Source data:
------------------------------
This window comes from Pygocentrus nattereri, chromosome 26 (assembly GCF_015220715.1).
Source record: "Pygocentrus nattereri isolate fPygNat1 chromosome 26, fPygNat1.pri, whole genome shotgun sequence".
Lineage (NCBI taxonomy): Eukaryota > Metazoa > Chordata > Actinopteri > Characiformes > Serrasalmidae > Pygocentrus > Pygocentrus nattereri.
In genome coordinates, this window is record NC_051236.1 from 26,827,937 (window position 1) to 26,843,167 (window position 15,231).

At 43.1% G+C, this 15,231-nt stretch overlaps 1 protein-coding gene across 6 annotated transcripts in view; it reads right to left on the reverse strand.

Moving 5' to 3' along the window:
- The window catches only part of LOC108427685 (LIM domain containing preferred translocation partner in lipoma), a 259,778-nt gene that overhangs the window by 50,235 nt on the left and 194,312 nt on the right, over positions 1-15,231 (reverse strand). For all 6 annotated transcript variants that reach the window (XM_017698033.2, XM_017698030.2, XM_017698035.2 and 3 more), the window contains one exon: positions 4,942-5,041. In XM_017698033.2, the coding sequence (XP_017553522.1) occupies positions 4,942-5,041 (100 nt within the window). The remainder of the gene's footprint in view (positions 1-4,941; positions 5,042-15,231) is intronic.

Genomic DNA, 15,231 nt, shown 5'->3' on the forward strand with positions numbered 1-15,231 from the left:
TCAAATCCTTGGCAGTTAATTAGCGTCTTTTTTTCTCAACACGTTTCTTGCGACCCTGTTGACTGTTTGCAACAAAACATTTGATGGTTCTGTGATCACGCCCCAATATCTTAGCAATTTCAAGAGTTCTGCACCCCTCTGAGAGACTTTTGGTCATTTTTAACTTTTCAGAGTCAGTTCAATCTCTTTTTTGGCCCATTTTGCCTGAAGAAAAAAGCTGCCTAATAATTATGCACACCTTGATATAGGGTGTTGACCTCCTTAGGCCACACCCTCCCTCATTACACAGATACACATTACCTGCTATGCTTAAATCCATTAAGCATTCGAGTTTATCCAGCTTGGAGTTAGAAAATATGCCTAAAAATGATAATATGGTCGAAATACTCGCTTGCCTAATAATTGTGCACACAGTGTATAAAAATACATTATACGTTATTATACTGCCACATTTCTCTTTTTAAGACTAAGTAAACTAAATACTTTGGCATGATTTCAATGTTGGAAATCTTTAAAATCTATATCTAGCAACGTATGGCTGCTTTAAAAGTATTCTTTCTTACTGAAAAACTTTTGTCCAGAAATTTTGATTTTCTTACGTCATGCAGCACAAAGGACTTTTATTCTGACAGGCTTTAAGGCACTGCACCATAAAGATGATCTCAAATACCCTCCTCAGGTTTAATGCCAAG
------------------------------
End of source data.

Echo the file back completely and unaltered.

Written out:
This window comes from Pygocentrus nattereri, chromosome 26 (assembly GCF_015220715.1).
Source record: "Pygocentrus nattereri isolate fPygNat1 chromosome 26, fPygNat1.pri, whole genome shotgun sequence".
Lineage (NCBI taxonomy): Eukaryota > Metazoa > Chordata > Actinopteri > Characiformes > Serrasalmidae > Pygocentrus > Pygocentrus nattereri.
In genome coordinates, this window is record NC_051236.1 from 26,827,937 (window position 1) to 26,843,167 (window position 15,231).

At 43.1% G+C, this 15,231-nt stretch overlaps 1 protein-coding gene across 6 annotated transcripts in view; it reads right to left on the reverse strand.

Moving 5' to 3' along the window:
- The window catches only part of LOC108427685 (LIM domain containing preferred translocation partner in lipoma), a 259,778-nt gene that overhangs the window by 50,235 nt on the left and 194,312 nt on the right, over positions 1-15,231 (reverse strand). For all 6 annotated transcript variants that reach the window (XM_017698033.2, XM_017698030.2, XM_017698035.2 and 3 more), the window contains one exon: positions 4,942-5,041. In XM_017698033.2, the coding sequence (XP_017553522.1) occupies positions 4,942-5,041 (100 nt within the window). The remainder of the gene's footprint in view (positions 1-4,941; positions 5,042-15,231) is intronic.

Genomic DNA, 15,231 nt, shown 5'->3' on the forward strand with positions numbered 1-15,231 from the left:
TCAAATCCTTGGCAGTTAATTAGCGTCTTTTTTTCTCAACACGTTTCTTGCGACCCTGTTGACTGTTTGCAACAAAACATTTGATGGTTCTGTGATCACGCCCCAATATCTTAGCAATTTCAAGAGTTCTGCACCCCTCTGAGAGACTTTTGGTCATTTTTAACTTTTCAGAGTCAGTTCAATCTCTTTTTTGGCCCATTTTGCCTGAAGAAAAAAGCTGCCTAATAATTATGCACACCTTGATATAGGGTGTTGACCTCCTTAGGCCACACCCTCCCTCATTACACAGATACACATTACCTGCTATGCTTAAATCCATTAAGCATTCGAGTTTATCCAGCTTGGAGTTAGAAAATATGCCTAAAAATGATAATATGGTCGAAATACTCGCTTGCCTAATAATTGTGCACACAGTGTATAAAAATACATTATACGTTATTATACTGCCACATTTCTCTTTTTAAGACTAAGTAAACTAAATACTTTGGCATGATTTCAATGTTGGAAATCTTTAAAATCTATATCTAGCAACGTATGGCTGCTTTAAAAGTATTCTTTCTTACTGAAAAACTTTTGTCCAGAAATTTTGATTTTCTTACGTCATGCAGCACAAAGGACTTTTATTCTGACAGGCTTTAAGGCACTGCACCATAAAGATGATCTCAAATACCCTCCTCAGGTTTAATGCCAAG